Choosing Between Cremation And Burial

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Cremations have been on an upwards trend the past few years, and that is likely to continue. According to the National Funeral Directors Association's (NFDA) 2017 Cremation and Burial Report, in 2015, 48.5 percent of people chose cremation compared to 45.4 percent who chose burial. The cremation rate rose to 50.2 percent in 2016 and 43.5 percent for burials, and the NFDA anticipates the cremation rate for 2018 to come in at 53.5 percent and burials at just 40.5 percent.

While burial used to be the norm, it's obvious the tides are changing. But how should one choose which option is best for them? Here's a comparative look at the two primary differences between cremation and burial as it affects both the deceased and the bereaved.

Cremation Could Cost More...Or, It Could Cost A Lot Less

SmartAsset reports that NFDA found the average funeral and burial cost $7,181 versus $6,078 for a funeral with cremation, so cremation is typically less than burial. Of course, funerals are very personalized, and someone may choose options that add or subtract considerably to either option.

However, for the financially savvy consumer who isn't overly interested in tradition and protocol and has no religious considerations, there is another option that is far less expensive—a crematory. Referred to as a "direct cremation," this is the most-budget friendly option. Rather than going to a funeral home for a traditional visitation and funeral before burial or cremation, the body is sent directly to the crematory. Prices vary, but this option can reduce the cost by 50 percent or more in many jurisdictions. You cut out the middleman and all their associated expenses, and you have more money to leave to your family.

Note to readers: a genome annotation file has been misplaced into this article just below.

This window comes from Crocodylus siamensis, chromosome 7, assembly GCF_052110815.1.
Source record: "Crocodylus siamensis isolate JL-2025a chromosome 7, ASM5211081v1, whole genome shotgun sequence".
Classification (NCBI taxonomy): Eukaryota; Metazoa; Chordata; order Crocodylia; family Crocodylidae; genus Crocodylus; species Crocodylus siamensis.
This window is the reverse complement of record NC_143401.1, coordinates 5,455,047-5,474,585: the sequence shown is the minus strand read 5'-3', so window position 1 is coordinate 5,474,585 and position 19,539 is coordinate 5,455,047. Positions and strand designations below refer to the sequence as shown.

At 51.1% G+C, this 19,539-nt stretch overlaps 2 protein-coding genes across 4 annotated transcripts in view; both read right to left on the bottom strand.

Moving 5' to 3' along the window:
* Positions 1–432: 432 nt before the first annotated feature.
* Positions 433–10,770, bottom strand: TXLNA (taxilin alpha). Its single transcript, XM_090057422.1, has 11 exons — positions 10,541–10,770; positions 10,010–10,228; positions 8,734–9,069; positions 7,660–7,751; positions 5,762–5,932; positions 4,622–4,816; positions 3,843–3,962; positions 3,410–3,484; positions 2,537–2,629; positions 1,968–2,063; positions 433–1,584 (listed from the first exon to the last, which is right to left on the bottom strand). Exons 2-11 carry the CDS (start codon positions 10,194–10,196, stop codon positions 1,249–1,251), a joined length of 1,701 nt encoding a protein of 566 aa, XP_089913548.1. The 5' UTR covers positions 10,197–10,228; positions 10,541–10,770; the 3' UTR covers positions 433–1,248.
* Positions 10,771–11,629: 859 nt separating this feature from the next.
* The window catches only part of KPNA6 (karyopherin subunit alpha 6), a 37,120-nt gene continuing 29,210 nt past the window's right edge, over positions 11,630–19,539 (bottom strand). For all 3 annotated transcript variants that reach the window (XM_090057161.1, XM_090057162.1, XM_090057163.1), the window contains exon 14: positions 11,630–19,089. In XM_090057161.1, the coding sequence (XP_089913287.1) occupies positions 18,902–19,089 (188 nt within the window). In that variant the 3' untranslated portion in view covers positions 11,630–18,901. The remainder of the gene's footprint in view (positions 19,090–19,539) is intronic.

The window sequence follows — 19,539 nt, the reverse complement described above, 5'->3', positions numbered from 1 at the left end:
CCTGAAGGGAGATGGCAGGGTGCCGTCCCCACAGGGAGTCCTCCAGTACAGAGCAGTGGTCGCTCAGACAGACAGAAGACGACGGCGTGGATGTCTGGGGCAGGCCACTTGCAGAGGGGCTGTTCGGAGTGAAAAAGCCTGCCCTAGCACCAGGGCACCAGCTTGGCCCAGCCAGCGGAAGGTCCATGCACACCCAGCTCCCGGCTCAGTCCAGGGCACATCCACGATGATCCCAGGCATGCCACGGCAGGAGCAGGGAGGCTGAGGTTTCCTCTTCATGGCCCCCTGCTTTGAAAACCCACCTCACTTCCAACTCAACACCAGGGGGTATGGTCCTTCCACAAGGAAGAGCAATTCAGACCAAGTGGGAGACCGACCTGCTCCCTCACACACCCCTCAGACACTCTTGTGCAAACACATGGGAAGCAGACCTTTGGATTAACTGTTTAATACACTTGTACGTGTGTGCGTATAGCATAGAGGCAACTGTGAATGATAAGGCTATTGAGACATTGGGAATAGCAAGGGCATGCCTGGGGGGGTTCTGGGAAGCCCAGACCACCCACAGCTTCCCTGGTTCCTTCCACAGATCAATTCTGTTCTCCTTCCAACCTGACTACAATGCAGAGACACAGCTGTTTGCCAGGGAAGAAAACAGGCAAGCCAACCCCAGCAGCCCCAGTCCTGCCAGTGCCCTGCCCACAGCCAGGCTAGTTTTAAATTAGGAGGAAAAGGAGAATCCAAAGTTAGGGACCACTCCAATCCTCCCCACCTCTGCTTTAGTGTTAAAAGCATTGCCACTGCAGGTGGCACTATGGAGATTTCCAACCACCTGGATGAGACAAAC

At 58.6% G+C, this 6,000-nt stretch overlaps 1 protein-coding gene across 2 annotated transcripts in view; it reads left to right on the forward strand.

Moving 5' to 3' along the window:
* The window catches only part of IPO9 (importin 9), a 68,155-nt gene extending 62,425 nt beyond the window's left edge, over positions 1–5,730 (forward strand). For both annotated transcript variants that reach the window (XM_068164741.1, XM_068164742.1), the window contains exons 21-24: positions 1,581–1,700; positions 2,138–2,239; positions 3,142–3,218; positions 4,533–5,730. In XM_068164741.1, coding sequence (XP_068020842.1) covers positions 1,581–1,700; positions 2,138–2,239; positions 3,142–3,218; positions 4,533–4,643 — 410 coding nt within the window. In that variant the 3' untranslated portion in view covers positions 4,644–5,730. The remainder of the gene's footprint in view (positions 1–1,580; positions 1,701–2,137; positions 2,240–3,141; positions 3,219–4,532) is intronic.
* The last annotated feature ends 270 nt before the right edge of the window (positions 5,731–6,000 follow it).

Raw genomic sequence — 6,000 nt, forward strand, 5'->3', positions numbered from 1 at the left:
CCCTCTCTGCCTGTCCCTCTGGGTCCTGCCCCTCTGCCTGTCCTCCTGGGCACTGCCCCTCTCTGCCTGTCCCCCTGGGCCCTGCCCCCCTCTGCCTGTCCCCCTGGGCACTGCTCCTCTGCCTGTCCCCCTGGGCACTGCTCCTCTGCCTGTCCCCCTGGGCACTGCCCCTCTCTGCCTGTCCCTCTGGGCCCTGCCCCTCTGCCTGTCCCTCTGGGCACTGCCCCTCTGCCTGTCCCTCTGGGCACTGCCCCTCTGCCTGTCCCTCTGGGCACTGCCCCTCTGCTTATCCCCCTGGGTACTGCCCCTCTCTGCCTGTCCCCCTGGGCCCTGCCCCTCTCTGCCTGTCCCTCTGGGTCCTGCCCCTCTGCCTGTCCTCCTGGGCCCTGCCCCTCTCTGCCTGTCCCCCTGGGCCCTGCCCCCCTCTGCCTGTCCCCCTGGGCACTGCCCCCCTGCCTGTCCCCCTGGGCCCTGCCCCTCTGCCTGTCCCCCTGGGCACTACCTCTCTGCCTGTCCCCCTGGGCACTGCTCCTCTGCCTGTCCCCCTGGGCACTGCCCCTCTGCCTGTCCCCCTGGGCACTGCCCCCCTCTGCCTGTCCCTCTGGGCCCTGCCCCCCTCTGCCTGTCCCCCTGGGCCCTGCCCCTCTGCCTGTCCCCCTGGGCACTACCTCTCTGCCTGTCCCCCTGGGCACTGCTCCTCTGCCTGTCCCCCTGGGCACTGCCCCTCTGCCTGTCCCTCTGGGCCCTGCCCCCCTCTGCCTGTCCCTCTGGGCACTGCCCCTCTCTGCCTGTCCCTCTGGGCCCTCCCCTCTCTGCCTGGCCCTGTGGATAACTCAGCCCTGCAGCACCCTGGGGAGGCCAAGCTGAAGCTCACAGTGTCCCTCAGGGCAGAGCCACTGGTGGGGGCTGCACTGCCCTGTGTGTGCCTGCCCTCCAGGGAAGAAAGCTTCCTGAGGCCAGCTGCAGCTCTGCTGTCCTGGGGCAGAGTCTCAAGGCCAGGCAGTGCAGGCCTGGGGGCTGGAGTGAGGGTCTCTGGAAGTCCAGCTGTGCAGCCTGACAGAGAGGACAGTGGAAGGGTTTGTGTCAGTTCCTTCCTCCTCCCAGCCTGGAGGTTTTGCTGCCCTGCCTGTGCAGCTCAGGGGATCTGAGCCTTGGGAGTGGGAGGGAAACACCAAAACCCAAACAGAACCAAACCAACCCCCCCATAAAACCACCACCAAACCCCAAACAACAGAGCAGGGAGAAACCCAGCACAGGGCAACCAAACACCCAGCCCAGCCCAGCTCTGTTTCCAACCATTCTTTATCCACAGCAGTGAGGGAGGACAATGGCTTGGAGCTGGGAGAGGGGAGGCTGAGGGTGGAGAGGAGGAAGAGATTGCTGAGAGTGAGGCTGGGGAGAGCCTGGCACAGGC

Choosing a direct cremation doesn't mean that your friends and family can't still have a wake, or traditional social gathering to celebrate your life; there just won't be a viewing of your body at a funeral home beforehand. In fact, with the money you save by going directly to a crematory, you can direct your loved ones to throw a fabulous party in your honor!

Cremation Can Alter The Grieving Process

Many people, especially older people, are accustomed to visiting a physical gravesite. They like the idea of seeing their loved one forever memorialized with their name and pertinent information engraved on a tombstone. They take comfort bringing flowers to the gravesite on special days or knowing on bad days, when they simply need to feel closer, they can go and sit on their grave and talk.

While cremation may be an adjustment for some people, cremation actually has the ability to provide the same comfort as well. Some people want their ashes scattered, but most opt for placing their cremated remains in an urn. Another option available today is dividing up the ashes among family members and having memorial jewelry made from the remains, allowing everyone to have a little piece. Urns can also be housed at a mausoleum or columbarium, enabling anyone to visit. Loved ones won't have to feel deprived of your presence at all with a cremation.